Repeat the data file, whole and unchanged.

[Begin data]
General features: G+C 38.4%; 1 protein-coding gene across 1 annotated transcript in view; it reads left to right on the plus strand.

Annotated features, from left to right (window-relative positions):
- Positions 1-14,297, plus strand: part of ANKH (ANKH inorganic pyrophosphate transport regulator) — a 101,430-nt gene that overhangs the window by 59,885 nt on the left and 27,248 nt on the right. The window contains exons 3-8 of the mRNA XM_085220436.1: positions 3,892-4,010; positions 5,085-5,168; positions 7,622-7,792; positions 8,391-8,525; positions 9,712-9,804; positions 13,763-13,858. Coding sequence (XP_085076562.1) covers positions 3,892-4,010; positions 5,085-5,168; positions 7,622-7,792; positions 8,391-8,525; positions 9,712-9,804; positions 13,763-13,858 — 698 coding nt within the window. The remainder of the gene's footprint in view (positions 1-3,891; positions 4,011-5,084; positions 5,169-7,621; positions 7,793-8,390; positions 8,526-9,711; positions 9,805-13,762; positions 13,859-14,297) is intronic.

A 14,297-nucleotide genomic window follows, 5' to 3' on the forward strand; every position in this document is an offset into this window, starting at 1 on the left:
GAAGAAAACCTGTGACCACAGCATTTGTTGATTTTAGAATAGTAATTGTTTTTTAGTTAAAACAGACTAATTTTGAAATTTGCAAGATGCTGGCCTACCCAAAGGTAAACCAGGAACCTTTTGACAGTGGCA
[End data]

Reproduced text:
General features: G+C 38.4%; 1 protein-coding gene across 1 annotated transcript in view; it reads left to right on the plus strand.

Annotated features, from left to right (window-relative positions):
- Positions 1-14,297, plus strand: part of ANKH (ANKH inorganic pyrophosphate transport regulator) — a 101,430-nt gene that overhangs the window by 59,885 nt on the left and 27,248 nt on the right. The window contains exons 3-8 of the mRNA XM_085220436.1: positions 3,892-4,010; positions 5,085-5,168; positions 7,622-7,792; positions 8,391-8,525; positions 9,712-9,804; positions 13,763-13,858. Coding sequence (XP_085076562.1) covers positions 3,892-4,010; positions 5,085-5,168; positions 7,622-7,792; positions 8,391-8,525; positions 9,712-9,804; positions 13,763-13,858 — 698 coding nt within the window. The remainder of the gene's footprint in view (positions 1-3,891; positions 4,011-5,084; positions 5,169-7,621; positions 7,793-8,390; positions 8,526-9,711; positions 9,805-13,762; positions 13,859-14,297) is intronic.

A 14,297-nucleotide genomic window follows, 5' to 3' on the forward strand; every position in this document is an offset into this window, starting at 1 on the left:
GAAGAAAACCTGTGACCACAGCATTTGTTGATTTTAGAATAGTAATTGTTTTTTAGTTAAAACAGACTAATTTTGAAATTTGCAAGATGCTGGCCTACCCAAAGGTAAACCAGGAACCTTTTGACAGTGGCA